Fraser Nelson

Brown’s back – and doing a Hillary

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Don’t mention the relaunch! That will be the motto today as Gordon Brown embarks on his, ahem, new year initiative kicking off with a big speech on health . Cameron is ahead of him: he made his health speech last week. Also Brown is off to India and China later this month (or so they say; Brits are the last to be told about their PM’s plans), where Cameron and Osborne made their visit last month.

Anyway, here are a few thoughts on Brown’s 8.10am Today interview.

1) Health Personalisation of NHS service, he said, will provide the “doctor you want, time you want, hospital you want”. More than 25 years after Thatcher said almost exactly the same (video clip here), the idea is still a dream for most Brits.

2) The agenda He almost jumped down the microphone to announce to the nation the “big choices we may this year” – apparently transport, energy security, housing, “education to 18”. He’s long understood that the party that sets the framework wins the arguments. This is what he wants to make the issues – but I suspect fate may have other ideas. As Nick Robinson later put it, all this is “not a natural recipe for political recovery”.

3) Northern Wreck Can we detect a little history rewriting re Northern Rock? “People saw that was happening in Germany and America and were worried”. Hardly. Only Britain turned the drama of the credit crunch into the crisis of a run on the banks. Nobody saw this happening in any other country in the world. And other countries looked on at this pantomime with incredulity.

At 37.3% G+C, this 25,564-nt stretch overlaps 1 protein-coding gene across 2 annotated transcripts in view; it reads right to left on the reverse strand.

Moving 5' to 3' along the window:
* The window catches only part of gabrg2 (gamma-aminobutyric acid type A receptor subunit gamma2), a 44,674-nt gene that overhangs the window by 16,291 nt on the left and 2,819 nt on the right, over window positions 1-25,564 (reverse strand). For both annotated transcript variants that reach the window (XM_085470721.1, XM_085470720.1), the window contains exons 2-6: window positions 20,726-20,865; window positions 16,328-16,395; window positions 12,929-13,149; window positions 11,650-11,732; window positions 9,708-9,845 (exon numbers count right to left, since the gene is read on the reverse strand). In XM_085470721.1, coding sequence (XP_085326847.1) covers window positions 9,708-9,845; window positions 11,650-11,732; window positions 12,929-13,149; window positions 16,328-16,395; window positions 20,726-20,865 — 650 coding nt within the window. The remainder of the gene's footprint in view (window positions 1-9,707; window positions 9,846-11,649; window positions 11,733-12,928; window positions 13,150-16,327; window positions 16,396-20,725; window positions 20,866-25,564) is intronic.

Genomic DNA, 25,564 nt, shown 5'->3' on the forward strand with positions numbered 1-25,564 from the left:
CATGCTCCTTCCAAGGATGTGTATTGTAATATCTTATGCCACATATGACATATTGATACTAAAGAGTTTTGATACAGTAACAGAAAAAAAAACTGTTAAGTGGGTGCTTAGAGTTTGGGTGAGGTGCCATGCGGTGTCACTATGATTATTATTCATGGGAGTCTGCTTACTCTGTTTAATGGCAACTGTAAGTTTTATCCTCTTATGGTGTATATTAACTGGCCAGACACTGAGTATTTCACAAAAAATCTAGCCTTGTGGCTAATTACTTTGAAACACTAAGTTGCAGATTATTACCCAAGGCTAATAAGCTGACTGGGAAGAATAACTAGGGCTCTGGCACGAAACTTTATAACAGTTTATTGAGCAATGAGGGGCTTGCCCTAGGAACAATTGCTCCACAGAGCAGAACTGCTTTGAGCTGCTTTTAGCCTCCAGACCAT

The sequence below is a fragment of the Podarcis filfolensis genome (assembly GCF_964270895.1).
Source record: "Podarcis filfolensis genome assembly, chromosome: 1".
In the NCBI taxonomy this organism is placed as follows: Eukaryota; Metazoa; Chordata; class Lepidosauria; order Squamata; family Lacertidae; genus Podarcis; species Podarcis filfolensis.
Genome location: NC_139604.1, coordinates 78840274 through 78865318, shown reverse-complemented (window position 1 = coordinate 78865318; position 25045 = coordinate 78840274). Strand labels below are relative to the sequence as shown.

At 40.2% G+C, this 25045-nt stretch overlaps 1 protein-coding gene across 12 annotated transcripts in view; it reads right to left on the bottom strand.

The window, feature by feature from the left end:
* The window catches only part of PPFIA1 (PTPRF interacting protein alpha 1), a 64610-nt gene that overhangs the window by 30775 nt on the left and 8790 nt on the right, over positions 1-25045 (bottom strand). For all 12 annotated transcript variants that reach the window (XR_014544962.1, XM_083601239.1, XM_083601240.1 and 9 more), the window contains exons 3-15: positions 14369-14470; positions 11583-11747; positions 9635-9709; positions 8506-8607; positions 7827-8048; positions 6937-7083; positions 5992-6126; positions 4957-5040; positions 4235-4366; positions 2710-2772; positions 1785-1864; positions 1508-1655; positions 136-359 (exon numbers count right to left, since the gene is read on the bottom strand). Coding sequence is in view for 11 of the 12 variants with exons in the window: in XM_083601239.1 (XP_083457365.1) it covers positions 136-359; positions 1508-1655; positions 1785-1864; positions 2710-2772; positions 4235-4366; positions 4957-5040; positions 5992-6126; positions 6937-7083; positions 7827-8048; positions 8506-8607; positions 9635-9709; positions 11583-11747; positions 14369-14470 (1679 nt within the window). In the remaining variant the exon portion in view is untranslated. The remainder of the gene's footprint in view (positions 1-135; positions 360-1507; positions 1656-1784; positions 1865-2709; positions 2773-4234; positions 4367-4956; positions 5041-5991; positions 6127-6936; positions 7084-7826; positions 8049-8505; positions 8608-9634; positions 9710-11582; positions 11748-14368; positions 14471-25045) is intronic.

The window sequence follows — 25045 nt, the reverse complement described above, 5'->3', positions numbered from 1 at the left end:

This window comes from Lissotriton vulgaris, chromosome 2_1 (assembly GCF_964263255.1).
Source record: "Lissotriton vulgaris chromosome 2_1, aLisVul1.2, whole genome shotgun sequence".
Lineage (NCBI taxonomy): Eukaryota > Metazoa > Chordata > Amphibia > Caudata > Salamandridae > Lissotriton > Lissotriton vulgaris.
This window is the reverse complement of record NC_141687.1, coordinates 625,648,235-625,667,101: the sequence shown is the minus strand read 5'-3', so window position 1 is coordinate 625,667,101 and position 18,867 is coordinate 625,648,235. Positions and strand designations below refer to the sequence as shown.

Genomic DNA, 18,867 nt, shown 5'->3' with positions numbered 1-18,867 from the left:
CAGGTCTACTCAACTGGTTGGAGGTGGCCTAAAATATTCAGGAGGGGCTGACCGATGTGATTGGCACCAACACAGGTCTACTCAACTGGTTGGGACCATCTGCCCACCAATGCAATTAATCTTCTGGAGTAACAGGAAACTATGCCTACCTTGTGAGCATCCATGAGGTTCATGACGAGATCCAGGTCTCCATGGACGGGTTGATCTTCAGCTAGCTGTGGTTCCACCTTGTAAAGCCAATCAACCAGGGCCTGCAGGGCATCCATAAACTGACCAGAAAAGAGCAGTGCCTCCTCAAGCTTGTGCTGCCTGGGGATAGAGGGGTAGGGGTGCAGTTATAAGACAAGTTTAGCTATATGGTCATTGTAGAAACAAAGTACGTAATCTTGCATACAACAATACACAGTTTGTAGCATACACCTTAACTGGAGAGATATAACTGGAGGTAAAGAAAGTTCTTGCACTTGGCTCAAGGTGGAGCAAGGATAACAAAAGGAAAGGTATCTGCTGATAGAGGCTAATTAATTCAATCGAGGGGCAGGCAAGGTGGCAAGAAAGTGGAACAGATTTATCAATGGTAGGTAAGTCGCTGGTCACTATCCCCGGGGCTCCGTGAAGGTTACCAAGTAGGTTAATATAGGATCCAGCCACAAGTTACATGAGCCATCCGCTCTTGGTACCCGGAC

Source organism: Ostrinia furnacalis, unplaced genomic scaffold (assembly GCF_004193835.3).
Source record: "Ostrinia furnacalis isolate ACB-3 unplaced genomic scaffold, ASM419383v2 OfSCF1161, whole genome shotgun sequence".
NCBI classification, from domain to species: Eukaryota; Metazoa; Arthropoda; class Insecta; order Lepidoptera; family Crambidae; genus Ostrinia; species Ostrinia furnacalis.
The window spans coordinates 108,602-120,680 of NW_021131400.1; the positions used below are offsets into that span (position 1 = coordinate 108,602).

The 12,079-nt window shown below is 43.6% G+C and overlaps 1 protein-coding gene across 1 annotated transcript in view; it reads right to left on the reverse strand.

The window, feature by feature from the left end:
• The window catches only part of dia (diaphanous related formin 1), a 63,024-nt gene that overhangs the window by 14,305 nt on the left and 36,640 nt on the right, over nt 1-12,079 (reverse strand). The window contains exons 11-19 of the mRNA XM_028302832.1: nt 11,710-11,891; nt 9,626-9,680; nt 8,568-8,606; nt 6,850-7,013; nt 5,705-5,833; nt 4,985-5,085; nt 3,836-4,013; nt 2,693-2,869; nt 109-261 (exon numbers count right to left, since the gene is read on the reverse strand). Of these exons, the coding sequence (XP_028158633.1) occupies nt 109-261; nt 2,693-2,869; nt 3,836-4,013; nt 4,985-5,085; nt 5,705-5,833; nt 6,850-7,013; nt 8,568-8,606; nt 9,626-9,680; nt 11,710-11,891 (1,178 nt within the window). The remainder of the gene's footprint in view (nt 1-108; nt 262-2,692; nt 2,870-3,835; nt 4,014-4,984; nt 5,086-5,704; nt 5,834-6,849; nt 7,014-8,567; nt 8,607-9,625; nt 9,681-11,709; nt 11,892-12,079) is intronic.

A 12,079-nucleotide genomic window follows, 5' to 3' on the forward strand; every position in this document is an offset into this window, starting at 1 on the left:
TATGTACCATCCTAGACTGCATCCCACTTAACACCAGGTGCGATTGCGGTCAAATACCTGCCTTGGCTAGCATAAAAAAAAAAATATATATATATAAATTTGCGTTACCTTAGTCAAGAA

4) Whose Money? He says “government assets are secured” in Northern Rock. Can someone please take him aside and quietly explain that the government doesn’t have any assets. This is taxpayers’ money which he’s gambled on this disaster of a bank – and some £60bn of it at that. And no, he can’t promise its safe return. Had he done the Lloyds deal when he had the chance, none of this cash would be at risk.

5) Home losses Brown estimates 2m people may lose their homes in America. I wonder, with 1.4m Brits renegotiating their mortgages this year, how many of these he estimates will lose their homes here?

One final point, that I made in my News of the World column yesterday (and Nick also mentioned after the interview). Brown is using the Hillary Clinton strategy – positioning himself as the experienced candidate in an uncertain world of spluttering economic growth, war on terror etc. Brown and Hillary both insist they are the change candidate. But as we saw in Iowa, this cuts no ice with Americans. They are in the mood to take a risk. A mood which may make its way over the Atlantic. Hillary's problem is a desire for Americans, to break the Bush-Clinton-Bush-Clinton presidential cycle. And maybe Britain, too, wants to break with the Blair-Brown era. If so, he’s sunk.

Written byFraser Nelson

Fraser Nelson is the editor of The Spectator. He is also a columnist with The Daily Telegraph, a member of the advisory board of the Centre for Social Justice and the Centre for Policy Studies.

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